In this special Constitutional recognition edition of the Indigenous Law Bulletin, we bring you up to date with the legal and non-legal developments that have taken place over the last eight to ten months.
Not only do we have a stellar line-up of constitutional reform and recognition experts writing for us, in this edition we also feature five specially commissioned works of art from five different Indigenous artists. Each artwork is the individual artist’s response to and comment on the constitutional recognition issue.
We also have Professor Duncan Ivison analysing recognition politics and writing on the philosophical differences between a recognition claim and a rights claim; Dylan Lino on ‘big-C’ Constitutional reform versus ‘small-c’ constitutional reform; and Associate Professor Sarah Maddison on the Recognise campaign and its problems.
Laureate Professor Emeritus Cheryl Saunders reviews two recent books published on constitutional recognition and, in doing so, draws out the key issues, and Glenn Patmore and Sarah Moorhead write on the party room considerations around a referendum.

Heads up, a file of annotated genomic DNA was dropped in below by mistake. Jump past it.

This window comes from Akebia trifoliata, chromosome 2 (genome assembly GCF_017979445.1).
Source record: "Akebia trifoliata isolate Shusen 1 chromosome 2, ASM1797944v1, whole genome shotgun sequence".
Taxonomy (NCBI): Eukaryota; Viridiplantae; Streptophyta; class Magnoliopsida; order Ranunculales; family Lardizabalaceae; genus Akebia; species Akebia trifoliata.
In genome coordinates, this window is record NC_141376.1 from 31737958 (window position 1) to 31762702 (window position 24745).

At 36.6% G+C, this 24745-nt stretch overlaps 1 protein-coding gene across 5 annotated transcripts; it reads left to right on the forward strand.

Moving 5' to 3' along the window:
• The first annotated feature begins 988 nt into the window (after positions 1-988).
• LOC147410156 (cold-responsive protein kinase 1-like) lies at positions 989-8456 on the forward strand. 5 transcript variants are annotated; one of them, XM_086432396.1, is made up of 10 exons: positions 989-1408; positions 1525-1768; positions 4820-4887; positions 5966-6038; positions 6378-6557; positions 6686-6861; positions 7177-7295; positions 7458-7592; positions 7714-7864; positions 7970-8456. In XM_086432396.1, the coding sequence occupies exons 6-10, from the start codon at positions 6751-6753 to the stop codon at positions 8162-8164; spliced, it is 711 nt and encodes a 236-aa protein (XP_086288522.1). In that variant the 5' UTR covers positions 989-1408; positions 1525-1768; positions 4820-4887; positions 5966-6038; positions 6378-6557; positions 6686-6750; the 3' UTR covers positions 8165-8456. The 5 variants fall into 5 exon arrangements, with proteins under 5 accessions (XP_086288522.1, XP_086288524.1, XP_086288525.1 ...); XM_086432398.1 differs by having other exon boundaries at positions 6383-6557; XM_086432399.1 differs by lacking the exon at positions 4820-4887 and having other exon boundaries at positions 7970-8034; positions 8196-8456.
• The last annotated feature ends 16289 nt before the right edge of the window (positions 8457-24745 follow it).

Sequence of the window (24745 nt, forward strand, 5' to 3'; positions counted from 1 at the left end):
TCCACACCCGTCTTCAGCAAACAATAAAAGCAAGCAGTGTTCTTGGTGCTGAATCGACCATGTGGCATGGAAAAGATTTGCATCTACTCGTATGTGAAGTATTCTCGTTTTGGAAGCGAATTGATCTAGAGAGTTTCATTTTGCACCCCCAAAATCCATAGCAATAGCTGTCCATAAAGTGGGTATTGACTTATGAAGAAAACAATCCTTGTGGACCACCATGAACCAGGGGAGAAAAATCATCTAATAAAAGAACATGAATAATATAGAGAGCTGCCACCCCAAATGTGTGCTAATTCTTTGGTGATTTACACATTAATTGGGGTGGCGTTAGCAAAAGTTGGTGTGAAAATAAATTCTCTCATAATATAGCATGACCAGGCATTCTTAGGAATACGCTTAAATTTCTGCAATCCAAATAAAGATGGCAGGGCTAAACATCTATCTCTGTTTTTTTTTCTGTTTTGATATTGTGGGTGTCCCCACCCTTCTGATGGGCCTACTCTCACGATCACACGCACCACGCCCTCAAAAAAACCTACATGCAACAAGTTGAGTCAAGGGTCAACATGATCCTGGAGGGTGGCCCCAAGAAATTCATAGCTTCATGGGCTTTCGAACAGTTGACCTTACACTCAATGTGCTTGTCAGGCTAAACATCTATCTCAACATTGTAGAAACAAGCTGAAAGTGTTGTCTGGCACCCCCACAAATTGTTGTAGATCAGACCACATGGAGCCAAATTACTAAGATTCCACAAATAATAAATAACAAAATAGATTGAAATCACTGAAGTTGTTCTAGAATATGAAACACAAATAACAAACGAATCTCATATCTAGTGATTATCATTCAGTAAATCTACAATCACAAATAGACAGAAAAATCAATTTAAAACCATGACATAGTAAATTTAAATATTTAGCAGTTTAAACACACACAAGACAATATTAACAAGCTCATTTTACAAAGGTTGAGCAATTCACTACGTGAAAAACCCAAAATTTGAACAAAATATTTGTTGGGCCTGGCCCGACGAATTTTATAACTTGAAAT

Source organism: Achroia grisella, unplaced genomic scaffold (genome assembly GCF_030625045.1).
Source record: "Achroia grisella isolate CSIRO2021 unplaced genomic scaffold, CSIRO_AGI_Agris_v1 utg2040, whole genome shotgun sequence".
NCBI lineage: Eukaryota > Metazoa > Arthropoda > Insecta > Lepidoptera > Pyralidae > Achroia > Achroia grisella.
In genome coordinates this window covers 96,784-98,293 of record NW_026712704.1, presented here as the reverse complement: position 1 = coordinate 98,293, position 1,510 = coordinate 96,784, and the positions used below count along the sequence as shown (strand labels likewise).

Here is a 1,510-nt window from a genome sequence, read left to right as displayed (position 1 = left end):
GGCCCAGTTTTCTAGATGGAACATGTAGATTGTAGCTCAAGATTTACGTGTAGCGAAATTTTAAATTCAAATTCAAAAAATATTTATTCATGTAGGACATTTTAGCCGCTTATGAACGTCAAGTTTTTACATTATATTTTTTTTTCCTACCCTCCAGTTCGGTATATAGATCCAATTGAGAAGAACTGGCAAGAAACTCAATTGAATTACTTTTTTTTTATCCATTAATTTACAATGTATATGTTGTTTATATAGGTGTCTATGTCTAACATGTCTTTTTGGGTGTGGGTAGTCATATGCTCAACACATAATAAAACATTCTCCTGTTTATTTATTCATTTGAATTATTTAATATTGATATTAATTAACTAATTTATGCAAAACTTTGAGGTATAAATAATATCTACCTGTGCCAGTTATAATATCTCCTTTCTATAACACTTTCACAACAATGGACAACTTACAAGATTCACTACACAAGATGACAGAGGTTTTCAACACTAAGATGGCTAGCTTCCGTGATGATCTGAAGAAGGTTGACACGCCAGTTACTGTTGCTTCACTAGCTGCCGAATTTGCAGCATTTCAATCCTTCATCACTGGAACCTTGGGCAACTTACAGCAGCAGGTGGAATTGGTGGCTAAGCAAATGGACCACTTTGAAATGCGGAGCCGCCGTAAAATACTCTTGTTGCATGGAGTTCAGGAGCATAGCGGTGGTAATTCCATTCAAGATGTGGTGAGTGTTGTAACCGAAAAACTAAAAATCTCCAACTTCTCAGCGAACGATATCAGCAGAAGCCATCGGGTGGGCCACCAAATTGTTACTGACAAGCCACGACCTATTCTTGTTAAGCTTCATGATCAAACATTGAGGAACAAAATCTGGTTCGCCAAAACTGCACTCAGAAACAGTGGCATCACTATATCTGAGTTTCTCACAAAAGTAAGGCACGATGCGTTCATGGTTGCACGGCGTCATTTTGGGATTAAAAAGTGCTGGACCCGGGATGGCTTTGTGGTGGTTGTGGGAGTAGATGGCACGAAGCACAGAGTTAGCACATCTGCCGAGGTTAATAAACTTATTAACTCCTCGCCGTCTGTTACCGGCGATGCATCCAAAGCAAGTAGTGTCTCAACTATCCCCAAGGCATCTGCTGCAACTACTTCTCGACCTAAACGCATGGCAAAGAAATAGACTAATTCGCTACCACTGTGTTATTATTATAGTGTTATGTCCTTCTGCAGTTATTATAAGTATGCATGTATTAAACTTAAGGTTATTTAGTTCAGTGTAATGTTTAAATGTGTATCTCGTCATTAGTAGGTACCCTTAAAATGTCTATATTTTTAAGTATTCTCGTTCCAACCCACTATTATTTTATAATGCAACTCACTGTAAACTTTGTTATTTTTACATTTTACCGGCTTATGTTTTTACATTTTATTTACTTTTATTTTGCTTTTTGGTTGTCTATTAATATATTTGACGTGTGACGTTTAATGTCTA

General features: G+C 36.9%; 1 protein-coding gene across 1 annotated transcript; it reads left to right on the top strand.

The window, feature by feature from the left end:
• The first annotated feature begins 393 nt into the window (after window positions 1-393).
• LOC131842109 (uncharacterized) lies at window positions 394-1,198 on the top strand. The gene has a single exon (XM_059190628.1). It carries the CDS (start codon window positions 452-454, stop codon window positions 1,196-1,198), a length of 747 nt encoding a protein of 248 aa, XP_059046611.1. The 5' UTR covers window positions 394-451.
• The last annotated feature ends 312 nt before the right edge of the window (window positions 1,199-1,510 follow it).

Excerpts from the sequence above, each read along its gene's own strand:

Professor Megan Davis, Director of the Indigenous Law Centre, has critiqued the state of Indigenous affairs in this country. Her article, 'Listening but not hearing: process has trumped substance in Indigenous affairs' was originally published in the Griffith Review’s January 2016 edition, Fixing the System. It has been re-published by The Conversation, and can be accessed here.
Dr Kyllie Cripps has published another article on The Conversation website.
In the piece, 'Tackling Indigenous family violence needs more than band-aid solutions', Dr Cripps explores the feneral government's funding model for addressing Indigenous family violence and critiques the specific allocation of the funds, highlighting what's not being addressed and targetted that needs to be.